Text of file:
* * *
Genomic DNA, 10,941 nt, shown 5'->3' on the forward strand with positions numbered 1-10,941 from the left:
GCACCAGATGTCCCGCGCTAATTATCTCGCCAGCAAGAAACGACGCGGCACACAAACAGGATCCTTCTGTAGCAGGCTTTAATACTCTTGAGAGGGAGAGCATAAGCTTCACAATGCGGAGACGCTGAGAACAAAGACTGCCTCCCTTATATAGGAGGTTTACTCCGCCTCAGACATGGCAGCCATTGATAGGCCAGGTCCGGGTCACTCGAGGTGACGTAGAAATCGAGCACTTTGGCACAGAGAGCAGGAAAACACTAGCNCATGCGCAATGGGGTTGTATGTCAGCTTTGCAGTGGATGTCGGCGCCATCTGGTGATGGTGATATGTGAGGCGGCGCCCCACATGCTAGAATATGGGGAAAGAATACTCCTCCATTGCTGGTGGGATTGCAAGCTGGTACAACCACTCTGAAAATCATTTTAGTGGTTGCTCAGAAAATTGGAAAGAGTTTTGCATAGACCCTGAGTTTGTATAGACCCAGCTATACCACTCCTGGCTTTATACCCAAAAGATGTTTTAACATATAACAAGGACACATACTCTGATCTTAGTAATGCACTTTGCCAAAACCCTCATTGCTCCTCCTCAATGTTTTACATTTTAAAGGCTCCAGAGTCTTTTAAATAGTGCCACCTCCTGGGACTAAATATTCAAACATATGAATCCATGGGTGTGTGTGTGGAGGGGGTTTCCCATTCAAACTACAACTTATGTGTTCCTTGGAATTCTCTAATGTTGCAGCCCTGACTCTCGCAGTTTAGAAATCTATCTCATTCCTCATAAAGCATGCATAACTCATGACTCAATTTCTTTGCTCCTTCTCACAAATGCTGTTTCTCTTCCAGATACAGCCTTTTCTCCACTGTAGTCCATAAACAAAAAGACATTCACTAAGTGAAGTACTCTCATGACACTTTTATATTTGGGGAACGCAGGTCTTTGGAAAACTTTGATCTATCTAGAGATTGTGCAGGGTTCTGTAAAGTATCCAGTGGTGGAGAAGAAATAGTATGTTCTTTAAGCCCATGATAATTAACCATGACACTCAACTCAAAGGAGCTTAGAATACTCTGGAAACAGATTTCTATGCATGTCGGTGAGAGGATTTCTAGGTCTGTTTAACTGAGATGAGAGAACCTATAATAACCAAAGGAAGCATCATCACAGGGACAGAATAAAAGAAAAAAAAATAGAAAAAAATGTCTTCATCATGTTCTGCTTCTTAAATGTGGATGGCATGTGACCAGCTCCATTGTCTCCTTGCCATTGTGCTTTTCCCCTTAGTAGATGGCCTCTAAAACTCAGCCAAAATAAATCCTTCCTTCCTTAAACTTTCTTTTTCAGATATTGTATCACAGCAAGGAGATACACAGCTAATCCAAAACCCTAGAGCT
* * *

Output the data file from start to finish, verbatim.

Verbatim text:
Genomic DNA, 10,941 nt, shown 5'->3' on the forward strand with positions numbered 1-10,941 from the left:
GCACCAGATGTCCCGCGCTAATTATCTCGCCAGCAAGAAACGACGCGGCACACAAACAGGATCCTTCTGTAGCAGGCTTTAATACTCTTGAGAGGGAGAGCATAAGCTTCACAATGCGGAGACGCTGAGAACAAAGACTGCCTCCCTTATATAGGAGGTTTACTCCGCCTCAGACATGGCAGCCATTGATAGGCCAGGTCCGGGTCACTCGAGGTGACGTAGAAATCGAGCACTTTGGCACAGAGAGCAGGAAAACACTAGCNCATGCGCAATGGGGTTGTATGTCAGCTTTGCAGTGGATGTCGGCGCCATCTGGTGATGGTGATATGTGAGGCGGCGCCCCACATGCTAGAATATGGGGAAAGAATACTCCTCCATTGCTGGTGGGATTGCAAGCTGGTACAACCACTCTGAAAATCATTTTAGTGGTTGCTCAGAAAATTGGAAAGAGTTTTGCATAGACCCTGAGTTTGTATAGACCCAGCTATACCACTCCTGGCTTTATACCCAAAAGATGTTTTAACATATAACAAGGACACATACTCTGATCTTAGTAATGCACTTTGCCAAAACCCTCATTGCTCCTCCTCAATGTTTTACATTTTAAAGGCTCCAGAGTCTTTTAAATAGTGCCACCTCCTGGGACTAAATATTCAAACATATGAATCCATGGGTGTGTGTGTGGAGGGGGTTTCCCATTCAAACTACAACTTATGTGTTCCTTGGAATTCTCTAATGTTGCAGCCCTGACTCTCGCAGTTTAGAAATCTATCTCATTCCTCATAAAGCATGCATAACTCATGACTCAATTTCTTTGCTCCTTCTCACAAATGCTGTTTCTCTTCCAGATACAGCCTTTTCTCCACTGTAGTCCATAAACAAAAAGACATTCACTAAGTGAAGTACTCTCATGACACTTTTATATTTGGGGAACGCAGGTCTTTGGAAAACTTTGATCTATCTAGAGATTGTGCAGGGTTCTGTAAAGTATCCAGTGGTGGAGAAGAAATAGTATGTTCTTTAAGCCCATGATAATTAACCATGACACTCAACTCAAAGGAGCTTAGAATACTCTGGAAACAGATTTCTATGCATGTCGGTGAGAGGATTTCTAGGTCTGTTTAACTGAGATGAGAGAACCTATAATAACCAAAGGAAGCATCATCACAGGGACAGAATAAAAGAAAAAAAAATAGAAAAAAATGTCTTCATCATGTTCTGCTTCTTAAATGTGGATGGCATGTGACCAGCTCCATTGTCTCCTTGCCATTGTGCTTTTCCCCTTAGTAGATGGCCTCTAAAACTCAGCCAAAATAAATCCTTCCTTCCTTAAACTTTCTTTTTCAGATATTGTATCACAGCAAGGAGATACACAGCTAATCCAAAACCCTAGAGCT